Poinciana Longicorns from Australia

Root Borer from AustraliaD
Location: Australia
December 16, 2010 5:12 am
Dear bug man
I found these two bugs flying around. I think they are a type of root borer. What do you think? And do they bite?
Signature: Jess

Poinciana Longicorn

Hi Jess,
We believe we have correctly identified your Prionids, commonly called Root Borers, as the Poinciana Longicorn,
Agrianome spinicollis, based on a photo posted to the Queensland Museum website.  That site indicates:  “This species is found in rainforest and open forest in eastern Australia. It is common in Queensland and New South Wales and also occurs on Lord Howe Island. The larvae are huge white grubs found in rotten wood, especially dead Poinciana or fig trees. It is an important pest of pecan trees. The large adults sometimes blunder into house lights.”  Graeme’s Insects of Townsville, Australia also has some nice photos of the Poinciana Longicorn.  We found an online reference to an overlooked publication on Australian insects that has this information:
“The information provided noted that the large white grubs (larvae) of A. spinicollis tunnel into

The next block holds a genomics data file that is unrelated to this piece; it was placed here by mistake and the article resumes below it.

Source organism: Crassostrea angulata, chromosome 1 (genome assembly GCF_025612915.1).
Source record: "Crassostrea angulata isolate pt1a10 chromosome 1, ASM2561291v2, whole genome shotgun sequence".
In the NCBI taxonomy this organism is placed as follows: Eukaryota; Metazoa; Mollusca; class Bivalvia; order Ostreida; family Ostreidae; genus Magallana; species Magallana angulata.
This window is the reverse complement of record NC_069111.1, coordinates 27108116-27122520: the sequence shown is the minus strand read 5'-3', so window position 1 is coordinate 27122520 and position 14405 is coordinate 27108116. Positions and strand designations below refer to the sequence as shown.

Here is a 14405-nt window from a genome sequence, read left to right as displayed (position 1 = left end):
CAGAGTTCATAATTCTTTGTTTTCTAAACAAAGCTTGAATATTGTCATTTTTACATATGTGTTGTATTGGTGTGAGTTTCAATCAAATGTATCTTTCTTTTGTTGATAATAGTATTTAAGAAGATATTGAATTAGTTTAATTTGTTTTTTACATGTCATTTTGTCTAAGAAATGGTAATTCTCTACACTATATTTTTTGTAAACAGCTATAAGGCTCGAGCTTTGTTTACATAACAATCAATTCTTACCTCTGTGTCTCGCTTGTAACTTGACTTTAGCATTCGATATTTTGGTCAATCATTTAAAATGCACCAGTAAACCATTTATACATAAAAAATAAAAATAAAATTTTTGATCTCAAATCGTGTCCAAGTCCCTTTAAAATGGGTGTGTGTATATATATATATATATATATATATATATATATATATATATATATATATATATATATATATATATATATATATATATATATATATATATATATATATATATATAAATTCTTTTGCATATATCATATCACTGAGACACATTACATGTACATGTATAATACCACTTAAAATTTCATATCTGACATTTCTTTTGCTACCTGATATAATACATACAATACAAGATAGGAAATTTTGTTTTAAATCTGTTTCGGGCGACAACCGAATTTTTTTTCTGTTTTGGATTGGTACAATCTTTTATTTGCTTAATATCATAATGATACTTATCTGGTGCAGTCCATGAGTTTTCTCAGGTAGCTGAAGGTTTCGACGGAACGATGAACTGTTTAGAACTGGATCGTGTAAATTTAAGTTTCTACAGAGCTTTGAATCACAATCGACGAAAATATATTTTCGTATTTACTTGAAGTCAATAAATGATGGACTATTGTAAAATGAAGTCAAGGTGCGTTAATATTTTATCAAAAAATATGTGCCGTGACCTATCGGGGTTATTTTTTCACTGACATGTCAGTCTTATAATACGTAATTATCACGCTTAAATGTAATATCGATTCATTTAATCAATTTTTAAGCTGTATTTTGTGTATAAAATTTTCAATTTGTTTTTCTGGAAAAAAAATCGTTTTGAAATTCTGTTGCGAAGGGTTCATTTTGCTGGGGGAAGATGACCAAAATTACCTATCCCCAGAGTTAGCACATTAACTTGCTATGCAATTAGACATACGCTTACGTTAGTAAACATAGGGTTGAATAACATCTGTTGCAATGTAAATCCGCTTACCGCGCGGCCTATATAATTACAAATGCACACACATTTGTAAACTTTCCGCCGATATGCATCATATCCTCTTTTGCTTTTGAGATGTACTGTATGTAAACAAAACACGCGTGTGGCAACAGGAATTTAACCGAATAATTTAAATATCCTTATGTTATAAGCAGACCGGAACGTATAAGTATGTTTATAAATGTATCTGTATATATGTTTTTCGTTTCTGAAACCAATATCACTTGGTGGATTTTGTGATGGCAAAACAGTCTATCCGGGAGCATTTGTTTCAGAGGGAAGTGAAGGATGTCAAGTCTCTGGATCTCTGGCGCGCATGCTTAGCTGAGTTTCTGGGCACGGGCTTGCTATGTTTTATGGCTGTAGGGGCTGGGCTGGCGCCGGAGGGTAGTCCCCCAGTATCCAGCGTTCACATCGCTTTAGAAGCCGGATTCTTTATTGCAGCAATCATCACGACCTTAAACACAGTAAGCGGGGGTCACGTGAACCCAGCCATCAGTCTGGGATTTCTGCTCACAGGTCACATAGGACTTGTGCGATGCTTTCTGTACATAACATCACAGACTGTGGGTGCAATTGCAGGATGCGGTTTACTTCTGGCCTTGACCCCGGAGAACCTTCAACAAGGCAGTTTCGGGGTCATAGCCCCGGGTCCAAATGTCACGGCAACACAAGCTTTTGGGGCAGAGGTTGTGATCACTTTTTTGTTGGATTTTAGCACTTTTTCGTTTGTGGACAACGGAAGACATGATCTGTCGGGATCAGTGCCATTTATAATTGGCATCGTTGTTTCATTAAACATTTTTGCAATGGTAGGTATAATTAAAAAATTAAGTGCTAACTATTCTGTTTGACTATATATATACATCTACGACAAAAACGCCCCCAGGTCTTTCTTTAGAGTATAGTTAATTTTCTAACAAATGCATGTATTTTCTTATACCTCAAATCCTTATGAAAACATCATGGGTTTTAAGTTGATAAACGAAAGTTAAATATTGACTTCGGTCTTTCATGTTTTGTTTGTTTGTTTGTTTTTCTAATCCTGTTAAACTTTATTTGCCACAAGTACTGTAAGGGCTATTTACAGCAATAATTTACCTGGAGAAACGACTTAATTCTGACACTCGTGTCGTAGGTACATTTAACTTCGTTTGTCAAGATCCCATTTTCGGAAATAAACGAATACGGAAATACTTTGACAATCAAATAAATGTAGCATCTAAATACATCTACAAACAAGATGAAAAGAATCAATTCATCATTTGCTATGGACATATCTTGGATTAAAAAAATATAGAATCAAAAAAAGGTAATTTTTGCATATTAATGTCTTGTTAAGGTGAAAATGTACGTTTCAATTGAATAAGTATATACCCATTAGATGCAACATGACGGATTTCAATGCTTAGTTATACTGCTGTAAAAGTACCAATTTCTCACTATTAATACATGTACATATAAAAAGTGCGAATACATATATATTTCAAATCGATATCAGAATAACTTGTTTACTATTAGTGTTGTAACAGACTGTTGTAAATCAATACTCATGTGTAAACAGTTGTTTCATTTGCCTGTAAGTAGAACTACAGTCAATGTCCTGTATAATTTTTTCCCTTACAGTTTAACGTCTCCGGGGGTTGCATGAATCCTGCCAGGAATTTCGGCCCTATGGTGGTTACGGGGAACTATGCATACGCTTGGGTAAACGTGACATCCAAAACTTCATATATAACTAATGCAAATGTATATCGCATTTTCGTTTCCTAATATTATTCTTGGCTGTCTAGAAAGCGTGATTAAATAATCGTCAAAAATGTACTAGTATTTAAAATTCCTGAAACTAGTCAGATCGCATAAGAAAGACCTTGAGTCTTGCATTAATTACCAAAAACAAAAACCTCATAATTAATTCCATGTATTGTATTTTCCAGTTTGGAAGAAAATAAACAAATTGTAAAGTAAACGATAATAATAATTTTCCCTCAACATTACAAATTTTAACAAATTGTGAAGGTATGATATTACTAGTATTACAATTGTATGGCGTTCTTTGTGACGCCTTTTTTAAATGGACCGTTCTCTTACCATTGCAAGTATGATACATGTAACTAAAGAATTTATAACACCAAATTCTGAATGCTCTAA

trees and feed upon the wood and that large oval (exit) holes are often observed on the bark. The
species usually attacks dead timber but beetles are occasionally found in living trees feeding upon
the green wood (Anon., 1934). As they burrow through the wood, they close up the tunnel behind
them with the excreta being pressed into a hard mass with the posterior abdominal segment
(Anon., 1934). The eggs are placed upon the bark or wood of the tree; the tiny larvae hatch from
the eggs and immediately bore into the wood tissue; even at this stage, the mandibles are hard and
strong (Anon., 1934). During September and October the mature larvae cease feeding and a
gradual change occurs within their bodies; the larva contracts, the skin becomes loose and the
body becomes soft and flabby; the larva becomes a pre-pupa which lasts about 2 weeks (Anon.,
1934). The skin then splits along the back of the head and thorax and is gradually worked down
the length of the body by a series of convulsive movements and then cast off, revealing a pearly
white pupa (Anon., 1934). The pupa rests in its pupal chamber for about 2 months; after the
final metamorphosis occurs, the pupal skin is cast off and the adult beetle emerges and remains in
the wood for a few days before eating its way out of the tree (Anon., 1934).

Regarding your bite question, Prionids have strong mandibles that they need to chew their way out of their pupal chambers when they mature.  Large Prionids can deliver a painful bite that can draw blood, and they should be handled with caution.

Poinciana Longicorns

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